- I am fine, how are you? – Estoy bien, ¿y tú? (ehs-toy byehn ee too)
- Good, and you? – Bien, ¿y usted? (byehn ee oos-tehd)
Small Talk – More Responses
Sometimes the conversation strays further than a simple, how are you and you might want to respond with more detail. With these responses, you can convey exactly how you feel when someone asks how you are doing. It is also okay to say if you are not fine and you can use words to describe if you are feeling tired or sick.
- I am very well. – Estoy muy bien. (ehs-toy mwee byehn)
- I am so-so. – Estoy más o menos. (ehs-toy mahs oh meh-nohs)
- I am unwell. – Estoy mal. (ehs-toy mahl)
- I am a little tired. – Estoy un poco cansado. (ehs-toy oon poh-koh kahn-sah-doh)
- I am sick. – Estoy enfermo. (ehs-toy ehn-fehr-moh)
Travelers should also be conscious about whether they are being polite and demonstrating good manners. With the common courtesy words, you can also show how much you appreciate being able to travel to and within a country. A few “thank yous” to local hosts and guides can help you make lifelong connections and new friends.
- Please – Por favor (pohr fah-bohr)
- Thank you – Gracias (grah-syahs)
- Thank you very much – Muchas gracias (moo-chahs grah-syahs)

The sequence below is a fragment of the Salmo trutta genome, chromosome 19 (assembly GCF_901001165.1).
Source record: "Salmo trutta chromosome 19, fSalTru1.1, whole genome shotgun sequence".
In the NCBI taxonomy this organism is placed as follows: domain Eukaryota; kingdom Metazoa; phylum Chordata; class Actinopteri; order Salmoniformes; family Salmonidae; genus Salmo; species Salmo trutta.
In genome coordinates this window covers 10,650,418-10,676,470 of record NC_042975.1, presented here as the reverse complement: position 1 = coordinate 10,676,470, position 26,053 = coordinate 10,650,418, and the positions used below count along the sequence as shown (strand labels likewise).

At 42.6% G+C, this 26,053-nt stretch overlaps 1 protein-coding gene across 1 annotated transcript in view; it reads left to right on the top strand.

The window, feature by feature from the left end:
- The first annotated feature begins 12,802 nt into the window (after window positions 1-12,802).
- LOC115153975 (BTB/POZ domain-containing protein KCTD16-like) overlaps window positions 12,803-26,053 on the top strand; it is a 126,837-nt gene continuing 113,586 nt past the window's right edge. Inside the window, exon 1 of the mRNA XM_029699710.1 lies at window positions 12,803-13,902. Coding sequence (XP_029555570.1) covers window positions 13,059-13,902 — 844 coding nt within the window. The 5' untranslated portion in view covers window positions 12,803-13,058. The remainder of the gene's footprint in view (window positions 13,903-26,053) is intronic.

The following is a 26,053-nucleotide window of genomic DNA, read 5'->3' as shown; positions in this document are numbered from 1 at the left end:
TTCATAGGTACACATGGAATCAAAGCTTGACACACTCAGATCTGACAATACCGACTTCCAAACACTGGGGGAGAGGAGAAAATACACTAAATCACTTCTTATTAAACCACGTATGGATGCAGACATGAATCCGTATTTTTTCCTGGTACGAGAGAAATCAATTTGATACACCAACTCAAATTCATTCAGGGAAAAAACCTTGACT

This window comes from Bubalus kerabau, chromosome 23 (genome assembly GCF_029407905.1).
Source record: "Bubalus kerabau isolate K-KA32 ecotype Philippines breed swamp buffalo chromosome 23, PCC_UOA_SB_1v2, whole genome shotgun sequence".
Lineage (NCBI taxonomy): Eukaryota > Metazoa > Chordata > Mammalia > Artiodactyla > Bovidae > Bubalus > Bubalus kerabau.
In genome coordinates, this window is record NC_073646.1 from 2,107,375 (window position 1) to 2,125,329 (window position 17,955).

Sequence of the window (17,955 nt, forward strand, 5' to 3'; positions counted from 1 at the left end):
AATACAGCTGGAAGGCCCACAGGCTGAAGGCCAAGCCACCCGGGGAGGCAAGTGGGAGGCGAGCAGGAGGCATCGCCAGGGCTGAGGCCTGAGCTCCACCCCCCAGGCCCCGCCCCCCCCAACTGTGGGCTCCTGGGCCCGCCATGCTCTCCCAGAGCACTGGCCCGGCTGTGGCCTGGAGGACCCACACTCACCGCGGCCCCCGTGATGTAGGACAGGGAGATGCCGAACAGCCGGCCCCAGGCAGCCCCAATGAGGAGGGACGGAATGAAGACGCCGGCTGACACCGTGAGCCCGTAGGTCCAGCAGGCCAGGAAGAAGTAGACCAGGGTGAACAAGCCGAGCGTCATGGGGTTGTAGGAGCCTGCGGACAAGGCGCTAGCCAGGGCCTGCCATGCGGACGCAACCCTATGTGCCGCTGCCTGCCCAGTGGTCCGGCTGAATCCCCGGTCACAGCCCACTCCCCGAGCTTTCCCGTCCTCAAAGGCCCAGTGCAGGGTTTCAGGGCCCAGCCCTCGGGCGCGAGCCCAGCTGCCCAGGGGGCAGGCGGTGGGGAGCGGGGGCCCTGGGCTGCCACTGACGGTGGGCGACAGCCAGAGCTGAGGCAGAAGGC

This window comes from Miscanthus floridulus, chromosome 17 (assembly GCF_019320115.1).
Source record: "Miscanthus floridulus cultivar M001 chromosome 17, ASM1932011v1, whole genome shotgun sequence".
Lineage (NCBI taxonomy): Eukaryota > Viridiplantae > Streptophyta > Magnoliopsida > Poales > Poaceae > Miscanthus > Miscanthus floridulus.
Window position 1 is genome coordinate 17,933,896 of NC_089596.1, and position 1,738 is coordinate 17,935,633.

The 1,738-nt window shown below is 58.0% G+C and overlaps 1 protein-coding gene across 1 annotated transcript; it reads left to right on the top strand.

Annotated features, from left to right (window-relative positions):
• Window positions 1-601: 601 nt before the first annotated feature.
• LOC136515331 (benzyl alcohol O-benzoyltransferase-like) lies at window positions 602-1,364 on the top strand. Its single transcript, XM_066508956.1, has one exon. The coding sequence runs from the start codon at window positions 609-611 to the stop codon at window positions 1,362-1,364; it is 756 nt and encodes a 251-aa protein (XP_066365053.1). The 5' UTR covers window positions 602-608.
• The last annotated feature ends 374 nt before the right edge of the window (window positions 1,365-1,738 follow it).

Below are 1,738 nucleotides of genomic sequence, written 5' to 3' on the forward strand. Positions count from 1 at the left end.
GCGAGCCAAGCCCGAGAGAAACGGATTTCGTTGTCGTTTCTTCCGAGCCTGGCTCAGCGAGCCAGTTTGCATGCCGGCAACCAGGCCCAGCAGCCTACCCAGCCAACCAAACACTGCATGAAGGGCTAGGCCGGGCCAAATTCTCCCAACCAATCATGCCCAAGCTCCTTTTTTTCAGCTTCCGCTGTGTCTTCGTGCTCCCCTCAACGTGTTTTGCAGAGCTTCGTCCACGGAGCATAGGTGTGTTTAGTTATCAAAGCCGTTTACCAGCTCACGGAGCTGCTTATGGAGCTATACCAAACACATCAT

- You’re welcome – De nada (deh nah-dah)
- I’m sorry – Lo siento (loh syehn-toh)
- Sorry – Disculpe (dees-kool-peh)
- Excuse me – Con permiso (kohn pehr-mee-soh)
- Mister – Señor (seh-nyohr)
- Misses – Señora (seh-nyoh-rah)
- Miss – Señorita (seh-nyoh-ree-tah)
Other common phrases that come naturally to conversations are questions about who you are, where you are from, and your interests. You can also use common phrases to ask about local products, get directions, or give salutations.
- How old are you? – ¿Cuántos años tienes? (kwahn-tohs ah-nyohs tyeh-nehs)
- Where are you from? (Informal) – ¿De dónde eres? (deh dohn-deh eh-rehs)
- Where are you from? (Formal) – ¿De dónde es? )deh dohn-deh ehs)
- I am from… – ¿Yo soy de… (yoh soy deh)
- What time is it? – ¿Qué hora tienes? (keh oh-rah tyeh-nehs)
- How much does this cost? – ¿Cuánto cuesta esto? (kwahn-toh kwehs-tah ehs-toh)